Sunday, 27 July 2014

With Your Pants Down: Why the Fighting While Seated technique isn't cinematic

Jacques-Louis David's La Mort de Marat
In GURPS, there are several stances characters can be in. They can be standing, kneeling, crouching, sitting, prone, or laying face-up. Most of these stances other than standing provide some kind of penalty to (melee) attacks and defenses. In Martial Arts, there are several techniques that allow you to buy off the penalties for using a specific combat skill from a low posture, such as Low Fighting (for kneeling) and Ground Fighting (for prone). There's also a technique for fighting while seated, called, appropriately enough, Fighting While Seated.

This technique is cinematic, since, as Martial Arts puts it, "sometimes a skilled master will show contempt for an inferior opponent by fighting while sitting down". Indeed, this must be true. Why else would you remain sitting while someone is attacking you? The posture has no benefits and no mobility, so clearly, anyone who trains specifically to fight and parry attacks while seated is foolish and simply trying to show off. This has no benefit as a realistic technique.

So, what if someone tries to stab you in the bathroom?

That's really the blunt question I have for everyone with this preconception. What if someone attempts to stab you while you are sitting in a car, in the bathtub, on the porcelain throne, or having a meal, or sitting seiza in front of your lord when someone else draws a knife and attacks him?

The common argument I've heard against this last one, by the way, is "If your lord doesn't allow you to stand up to fight the nasty man with a knife, he probably deserves to die". The trouble with this logic is that knife attacks - and all combat, really, that happens in civilian life - happen blazingly fast. You will often not realize you are being attacked until the moment comes that you have to parry, and I'm sure an intrepid reader will note that you cannot stand up until it is your turn to take a maneuver.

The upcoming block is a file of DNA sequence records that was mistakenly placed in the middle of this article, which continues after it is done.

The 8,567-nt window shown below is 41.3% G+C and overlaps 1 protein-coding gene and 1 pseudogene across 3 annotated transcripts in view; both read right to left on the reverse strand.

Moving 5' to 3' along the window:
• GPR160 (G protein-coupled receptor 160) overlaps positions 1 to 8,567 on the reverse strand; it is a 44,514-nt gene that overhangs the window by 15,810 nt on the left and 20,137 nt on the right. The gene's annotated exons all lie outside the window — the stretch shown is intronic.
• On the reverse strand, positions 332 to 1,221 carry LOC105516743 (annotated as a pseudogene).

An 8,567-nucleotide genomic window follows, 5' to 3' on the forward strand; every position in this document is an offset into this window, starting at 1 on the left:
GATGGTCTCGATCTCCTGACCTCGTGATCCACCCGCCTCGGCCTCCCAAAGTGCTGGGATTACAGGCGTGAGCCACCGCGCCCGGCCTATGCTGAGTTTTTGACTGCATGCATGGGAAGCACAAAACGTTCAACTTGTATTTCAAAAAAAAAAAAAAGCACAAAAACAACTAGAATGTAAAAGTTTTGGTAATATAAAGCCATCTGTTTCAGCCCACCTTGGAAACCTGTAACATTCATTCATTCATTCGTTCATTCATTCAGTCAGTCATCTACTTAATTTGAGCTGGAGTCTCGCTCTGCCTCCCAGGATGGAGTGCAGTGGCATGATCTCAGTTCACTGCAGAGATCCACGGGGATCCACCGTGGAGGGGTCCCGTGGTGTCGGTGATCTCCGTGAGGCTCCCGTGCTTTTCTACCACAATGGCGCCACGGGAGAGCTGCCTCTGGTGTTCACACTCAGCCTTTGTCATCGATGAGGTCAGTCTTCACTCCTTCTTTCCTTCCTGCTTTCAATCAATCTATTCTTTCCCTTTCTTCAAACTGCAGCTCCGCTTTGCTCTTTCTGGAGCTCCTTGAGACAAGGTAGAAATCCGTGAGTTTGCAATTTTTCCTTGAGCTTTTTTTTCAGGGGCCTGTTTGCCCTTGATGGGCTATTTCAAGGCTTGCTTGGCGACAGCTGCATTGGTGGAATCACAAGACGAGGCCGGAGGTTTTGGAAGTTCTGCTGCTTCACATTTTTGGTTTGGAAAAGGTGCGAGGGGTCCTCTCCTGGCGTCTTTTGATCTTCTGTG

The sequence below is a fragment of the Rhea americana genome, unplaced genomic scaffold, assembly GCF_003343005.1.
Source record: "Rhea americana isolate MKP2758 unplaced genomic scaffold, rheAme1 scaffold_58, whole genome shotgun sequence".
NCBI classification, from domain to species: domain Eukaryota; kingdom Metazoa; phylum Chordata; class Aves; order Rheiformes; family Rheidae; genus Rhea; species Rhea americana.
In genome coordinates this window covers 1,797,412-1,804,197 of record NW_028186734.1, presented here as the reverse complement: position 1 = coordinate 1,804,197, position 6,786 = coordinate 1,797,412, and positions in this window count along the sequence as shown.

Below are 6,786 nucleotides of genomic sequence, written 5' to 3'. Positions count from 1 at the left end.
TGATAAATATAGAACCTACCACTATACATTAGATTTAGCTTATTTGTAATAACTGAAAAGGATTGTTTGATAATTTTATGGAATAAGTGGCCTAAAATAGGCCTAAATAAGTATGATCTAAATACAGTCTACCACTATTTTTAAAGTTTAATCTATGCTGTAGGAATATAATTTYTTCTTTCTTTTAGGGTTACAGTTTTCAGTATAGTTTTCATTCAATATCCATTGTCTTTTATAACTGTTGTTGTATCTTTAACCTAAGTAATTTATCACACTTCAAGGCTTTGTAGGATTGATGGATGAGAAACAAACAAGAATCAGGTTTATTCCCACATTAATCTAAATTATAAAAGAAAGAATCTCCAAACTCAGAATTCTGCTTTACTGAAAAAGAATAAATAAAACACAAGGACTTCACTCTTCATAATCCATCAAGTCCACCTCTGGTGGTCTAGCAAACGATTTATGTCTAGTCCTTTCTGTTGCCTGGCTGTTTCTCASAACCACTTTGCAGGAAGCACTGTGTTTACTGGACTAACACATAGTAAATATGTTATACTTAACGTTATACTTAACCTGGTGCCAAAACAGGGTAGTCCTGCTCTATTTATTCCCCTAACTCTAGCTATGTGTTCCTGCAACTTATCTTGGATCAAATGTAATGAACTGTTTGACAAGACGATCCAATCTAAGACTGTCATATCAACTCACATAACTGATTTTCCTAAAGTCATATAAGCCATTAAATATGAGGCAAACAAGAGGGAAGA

If you are sitting on the toilet when someone opens the bathroom stall door and stabs you in one fluid motion, that -1 to parry suddenly seems like a very big deal.

I'll be honest, this is an extremely nitpicky thing to complain about, but I feel honor-bound to challenge this idea. The idea of learning to fight from any particular disadvantageous position is not silly. It is not a commonly learned technique, and it has a niche use, but there are realistic uses for it, at least for unarmed grappling or striking styles. The fact that I have heard and seen cases of people being attacked by screwdrivers while sitting in their car compels me to educate on the subject.

Let's also not forget that one of the most famous Renaissance era knife fights, the death of Christopher Marlowe, involved someone parrying while sitting down. Ingram Frizier, Marlowe's killer, was sitting at a table while Marlowe laid on a couch. After an argument, Marlowe drew a knife and stood, attacking Frizier with the knife. Frizier managed to gain control of the knife and stabbed Marlowe fatally in the head. Frizier was later judged to be innocent, as he acted in self defense. Frizier's account of events has been viewed with incredible disbelief today, as how could someone possibly intercept a knife attack that is coming in while they are sitting down, relieve the attacker of his knife, and kill him in one or two blows? The entire thing seems very farfetched, and if it appeared as a piece of testimony in a modern court, it would likely be viewed with incredible suspicion.

The simple answer is is that people in the middle ages and Renaissance were intimately familiar with the realities of knife attack, and created entire systems of combat designed to deal with them, many of which involve grabbing and twisting knives out of the opponent's hand, sometimes from awkward positions in the midst of grappling. Fiore de'i Liberi's system of "covers" - Judo parries that lead to control of the attacking dagger arm - can be applied from any number of positions. The Judo Cross Parry on the right can be done sitting down, standing up, kneeling, or even on your back, and given the nature of knife fighting and assassinations, there are dividends in learning to do it in many of these postures. Being able to parry and disarm a knife attacker while you are immobile in any posture, including sitting, can save your life. It certainly saved Frizier's. How much would you wish to bet that Frizier, afterwards, would be very interested in studying this supposedly cinematic technique?


 -Fighting While Seated is now a realistic technique, at least when dealing with unarmed grappling or striking. Fighting While Seated (Whip) or Fighting While Seated (Two-Handed Sword) probably are still so, though.

That's about it, really. Next post, we get back to armored combat. Again.

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